GWEN IFILL: And finally tonight: remembering the work of the actor Philip Seymour Hoffman.
Jeff is back with that.
JEFFREY BROWN: Hoffman, who died this weekend, was a prolific actor on stage and on screen. He appeared in more than 50 films, often in a memorable supporting role, but just as notably as a leading man. In 2006, he won the Oscar for best actor for his portrayal of writer Truman Capote.
Here’s a short clip from that movie, in which Capote is asked about his feelings for one of the murderers he’s writing about. Catherine Keener plays his friend, Harper Lee.
CATHERINE KEENER, actress: Did you? Did you fall in love with him?
PHILIP SEYMOUR HOFFMAN, actor: I will not answer that. It’s as Perry and I grew up in the same house. And one day, he stood up and went out the back door, while I went out the front.
CATHERINE KEENER: Are you kidding me?
PHILIP SEYMOUR HOFFMAN: No.
JEFFREY BROWN: Ann Hornaday reviews films for The Washington Post and joins me now.
And, Ann, you started your remembrance today writing, “Philip Seymour Hoffman wasn’t a movie star in the conventional sense of the term.”
What was he?
ANN HORNADAY, The Washington Post: Well, he was a classic character actor, you know?
I mean, these are the actors, the yeoman working man guys who can disappear into roles and become the people they are playing, slip into them effortlessly, and also, by the way, make the stars around them look all the more credible for their own honesty and truth-seeking.
JEFFREY BROWN: I was thinking for a lot of us. And I’m one. We started watching this guy in films, something striking about him. Oh, he’s in different — wondering, who is this guy? And then we didn’t know after so many films?
ANN HORNADAY: It’s so true.
And no matter what he did, whether it was a comic role, or dramatic role, a leading role, a supporting role, he was complete. I mean, it was that quality of screen acting which is fusing being and seeming and being utterly transparent.
JEFFREY BROWN: Well, now explain — explain that, explain that.
ANN HORNADAY: Well, you are playing a role.
You are — you’re reciting words that have been written by a screenwriter. You are hitting your marks that the director has worked out, but you’re making it — you might be on your 16th take, but you are making it seem utterly brand-new, spontaneous and, most of all, honest. And I think that’s what people — you know, audience members who grew to love him over the years, I think, realized he never lied. He always told the truth to whatever character he was playing. It just emanated from him.
JEFFREY BROWN: That’s — I was — that is what tied his performance, these many different characters, but you think that’s what ties them all together?
ANN HORNADAY: I think that’s what made him so great.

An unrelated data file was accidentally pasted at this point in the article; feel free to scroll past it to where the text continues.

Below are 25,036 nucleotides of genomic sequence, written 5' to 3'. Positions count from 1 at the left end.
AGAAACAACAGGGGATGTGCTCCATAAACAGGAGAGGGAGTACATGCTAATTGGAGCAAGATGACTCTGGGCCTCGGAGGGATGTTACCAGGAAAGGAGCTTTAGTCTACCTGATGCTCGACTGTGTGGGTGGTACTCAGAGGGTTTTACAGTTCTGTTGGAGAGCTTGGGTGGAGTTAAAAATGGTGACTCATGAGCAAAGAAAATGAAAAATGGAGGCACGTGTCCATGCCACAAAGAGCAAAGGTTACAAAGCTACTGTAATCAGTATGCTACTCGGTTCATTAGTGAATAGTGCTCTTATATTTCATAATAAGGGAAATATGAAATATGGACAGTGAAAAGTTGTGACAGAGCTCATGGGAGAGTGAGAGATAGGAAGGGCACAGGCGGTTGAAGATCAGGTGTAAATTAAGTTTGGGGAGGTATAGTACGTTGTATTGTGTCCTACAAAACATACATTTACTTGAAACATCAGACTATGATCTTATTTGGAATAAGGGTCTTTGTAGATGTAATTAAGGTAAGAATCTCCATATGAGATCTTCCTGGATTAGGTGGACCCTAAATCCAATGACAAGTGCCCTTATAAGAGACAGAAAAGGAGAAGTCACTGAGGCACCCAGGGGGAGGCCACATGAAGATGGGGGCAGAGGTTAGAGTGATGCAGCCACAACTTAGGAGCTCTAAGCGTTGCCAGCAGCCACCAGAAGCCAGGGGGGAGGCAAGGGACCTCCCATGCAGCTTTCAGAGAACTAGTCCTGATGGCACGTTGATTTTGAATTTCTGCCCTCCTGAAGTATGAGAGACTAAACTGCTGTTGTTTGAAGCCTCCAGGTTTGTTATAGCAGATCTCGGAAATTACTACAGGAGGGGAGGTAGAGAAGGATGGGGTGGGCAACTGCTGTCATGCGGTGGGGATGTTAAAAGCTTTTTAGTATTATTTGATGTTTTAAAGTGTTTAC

And, yes, I do think that that was just a consistent through line. Regardless of the material he was in, the genre, the scope, maybe even the quality, he always elevated it, because he was honest. And he was 100 percent committed and right there.
He was also relatable. I mean, let’s face it, he looked like most of the rest of us. And I just think there was something so endearing about that and so reassuring about that.
JEFFREY BROWN: And as he did get some starring lead roles, he continued coming out in these small films in smaller roles as well.
ANN HORNADAY: Yes, he did.
And even just the last few years were sort of a great case in point. I mean, he was doing movies with Brad Pitt and George Clooney, and that was a great example, I think, of here are two bona fide larger-than-life movie stars.
JEFFREY BROWN: Movie stars in the way we think of it. Right?
ANN HORNADAY: But they were — in one case, Brad Pitt is playing a baseball manager. In another, George Clooney is playing a politician.
Hoffman’s performances sort of grounded them and allowed them — allowed us to believe them as those sort of more blue-collar, not glamorous guys.
JEFFREY BROWN: One thing you wrote about is how this inevitably plays into the idea of the tortured artist, right, the dark place that someone like this, who is so — such a genius on the stage and screen, reaches to. It’s a romantic idea that you don’t totally buy, I think.
ANN HORNADAY: No, I think — and I understand where it comes from, because I think when we lose somebody — and it happened with Heath Ledger. It seems to happen almost — with dispiriting regularity — these people with such promise and such gifts, and you think, why would they embark on a self-destructive path?
And so that is when you start introducing terms like demons and fighting with demons and the tortured artist. And I think that is a way for us to express with compassion and respect their gifts without being punitive. But I also think it mystifies the deeper truth, which is that these are often — this is a disease. Addiction, dependence is a disease, whether it is a chemical dependence or a psychological one.
JEFFREY BROWN: All right, we just have been 20 seconds. Do you have a favorite Hoffman either film or scene that you want to recommend to people?
ANN HORNADAY: You know, I will go — I will be cliche and say that, along with most of the rest of the country, I was first introduced to him in “Boogie Nights.” I had seen him in — I think I have seen him in littler roles, in littler films, but that was really the first time I was aware of him as such a galvanizing force.
And that scene with Mark Wahlberg where he is showing off the car that he bought to match Mark Wahlberg’s character, he is just this lovesick guy with a crush this other guy. He is just tortured and sympathetic and vulnerable and sweet and the whole — the whole beautiful mess.
JEFFREY BROWN: All right. Ann Hornaday of The Washington Post on the life and work of Philip Seymour Hoffman, thanks so much.
ANN HORNADAY: Thank you.